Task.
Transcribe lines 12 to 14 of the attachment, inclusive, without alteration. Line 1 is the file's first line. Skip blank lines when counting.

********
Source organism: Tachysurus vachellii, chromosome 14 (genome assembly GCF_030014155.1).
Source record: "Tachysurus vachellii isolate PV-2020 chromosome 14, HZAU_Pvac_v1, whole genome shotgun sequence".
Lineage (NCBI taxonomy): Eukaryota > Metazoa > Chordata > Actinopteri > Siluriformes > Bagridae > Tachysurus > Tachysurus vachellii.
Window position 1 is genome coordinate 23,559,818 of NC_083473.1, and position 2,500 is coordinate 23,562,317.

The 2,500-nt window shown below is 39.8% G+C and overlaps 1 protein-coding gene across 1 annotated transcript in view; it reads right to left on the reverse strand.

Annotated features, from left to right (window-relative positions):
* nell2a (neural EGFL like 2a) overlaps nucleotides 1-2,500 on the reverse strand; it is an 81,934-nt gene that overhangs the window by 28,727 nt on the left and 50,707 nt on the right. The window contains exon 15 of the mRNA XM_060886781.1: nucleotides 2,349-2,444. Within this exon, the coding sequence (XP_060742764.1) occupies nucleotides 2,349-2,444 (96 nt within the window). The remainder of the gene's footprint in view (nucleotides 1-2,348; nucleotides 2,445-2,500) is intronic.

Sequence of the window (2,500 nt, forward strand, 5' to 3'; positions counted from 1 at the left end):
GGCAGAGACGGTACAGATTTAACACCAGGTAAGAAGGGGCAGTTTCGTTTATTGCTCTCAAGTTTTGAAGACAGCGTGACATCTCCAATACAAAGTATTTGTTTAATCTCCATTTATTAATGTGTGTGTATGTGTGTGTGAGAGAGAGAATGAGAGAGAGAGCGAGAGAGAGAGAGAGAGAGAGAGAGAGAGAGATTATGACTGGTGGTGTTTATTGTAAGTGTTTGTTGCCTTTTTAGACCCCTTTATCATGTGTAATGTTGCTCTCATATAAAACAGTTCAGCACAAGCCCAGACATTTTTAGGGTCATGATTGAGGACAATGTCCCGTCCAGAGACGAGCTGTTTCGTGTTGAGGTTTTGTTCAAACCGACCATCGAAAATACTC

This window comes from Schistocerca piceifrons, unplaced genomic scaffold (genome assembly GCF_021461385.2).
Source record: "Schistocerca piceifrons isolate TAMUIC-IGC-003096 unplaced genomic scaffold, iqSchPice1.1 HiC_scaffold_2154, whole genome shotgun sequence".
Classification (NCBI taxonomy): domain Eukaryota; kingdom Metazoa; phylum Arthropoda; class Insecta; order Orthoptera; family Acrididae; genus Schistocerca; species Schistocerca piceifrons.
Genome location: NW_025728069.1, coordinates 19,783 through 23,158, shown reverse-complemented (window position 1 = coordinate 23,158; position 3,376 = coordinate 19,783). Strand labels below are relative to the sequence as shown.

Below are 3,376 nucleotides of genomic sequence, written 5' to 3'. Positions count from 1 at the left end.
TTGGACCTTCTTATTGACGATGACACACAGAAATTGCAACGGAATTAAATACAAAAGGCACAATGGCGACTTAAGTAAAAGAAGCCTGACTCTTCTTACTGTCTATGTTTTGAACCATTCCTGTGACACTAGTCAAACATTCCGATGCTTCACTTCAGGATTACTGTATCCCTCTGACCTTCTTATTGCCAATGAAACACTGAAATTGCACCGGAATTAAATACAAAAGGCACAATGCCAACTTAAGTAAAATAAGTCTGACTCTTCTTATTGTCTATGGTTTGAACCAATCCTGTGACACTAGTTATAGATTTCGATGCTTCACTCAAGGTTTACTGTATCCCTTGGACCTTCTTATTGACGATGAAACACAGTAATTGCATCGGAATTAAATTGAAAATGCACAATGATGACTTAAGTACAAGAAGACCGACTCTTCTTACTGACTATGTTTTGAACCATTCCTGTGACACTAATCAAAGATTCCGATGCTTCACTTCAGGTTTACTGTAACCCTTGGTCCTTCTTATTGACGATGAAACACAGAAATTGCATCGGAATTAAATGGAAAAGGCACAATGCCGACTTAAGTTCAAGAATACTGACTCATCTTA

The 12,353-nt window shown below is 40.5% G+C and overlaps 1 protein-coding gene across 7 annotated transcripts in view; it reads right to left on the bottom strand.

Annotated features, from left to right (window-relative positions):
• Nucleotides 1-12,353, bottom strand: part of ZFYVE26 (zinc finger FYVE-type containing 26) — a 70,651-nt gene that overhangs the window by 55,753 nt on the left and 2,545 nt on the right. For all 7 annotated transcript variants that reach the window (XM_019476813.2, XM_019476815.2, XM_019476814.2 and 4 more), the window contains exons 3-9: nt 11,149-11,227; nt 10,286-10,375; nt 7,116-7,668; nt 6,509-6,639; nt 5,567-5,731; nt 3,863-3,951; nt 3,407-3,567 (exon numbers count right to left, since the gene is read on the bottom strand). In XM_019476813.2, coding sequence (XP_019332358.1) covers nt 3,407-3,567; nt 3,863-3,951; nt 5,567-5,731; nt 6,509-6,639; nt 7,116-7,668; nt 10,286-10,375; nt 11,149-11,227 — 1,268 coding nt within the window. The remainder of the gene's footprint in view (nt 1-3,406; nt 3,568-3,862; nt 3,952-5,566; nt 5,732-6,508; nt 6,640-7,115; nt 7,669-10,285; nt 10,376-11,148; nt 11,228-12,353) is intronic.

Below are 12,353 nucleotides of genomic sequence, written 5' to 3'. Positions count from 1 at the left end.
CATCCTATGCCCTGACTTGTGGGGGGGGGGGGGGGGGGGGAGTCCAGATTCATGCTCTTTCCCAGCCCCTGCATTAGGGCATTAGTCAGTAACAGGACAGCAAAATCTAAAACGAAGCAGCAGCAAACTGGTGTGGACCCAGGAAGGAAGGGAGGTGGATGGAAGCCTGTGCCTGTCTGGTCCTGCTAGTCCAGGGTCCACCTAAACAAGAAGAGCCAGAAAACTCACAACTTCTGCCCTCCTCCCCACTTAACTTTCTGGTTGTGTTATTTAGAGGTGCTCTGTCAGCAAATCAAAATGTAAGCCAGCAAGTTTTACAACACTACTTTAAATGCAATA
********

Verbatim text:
Classification (NCBI taxonomy): domain Eukaryota; kingdom Metazoa; phylum Arthropoda; class Insecta; order Orthoptera; family Acrididae; genus Schistocerca; species Schistocerca piceifrons.
Genome location: NW_025728069.1, coordinates 19,783 through 23,158, shown reverse-complemented (window position 1 = coordinate 23,158; position 3,376 = coordinate 19,783). Strand labels below are relative to the sequence as shown.

Below are 3,376 nucleotides of genomic sequence, written 5' to 3'. Positions count from 1 at the left end.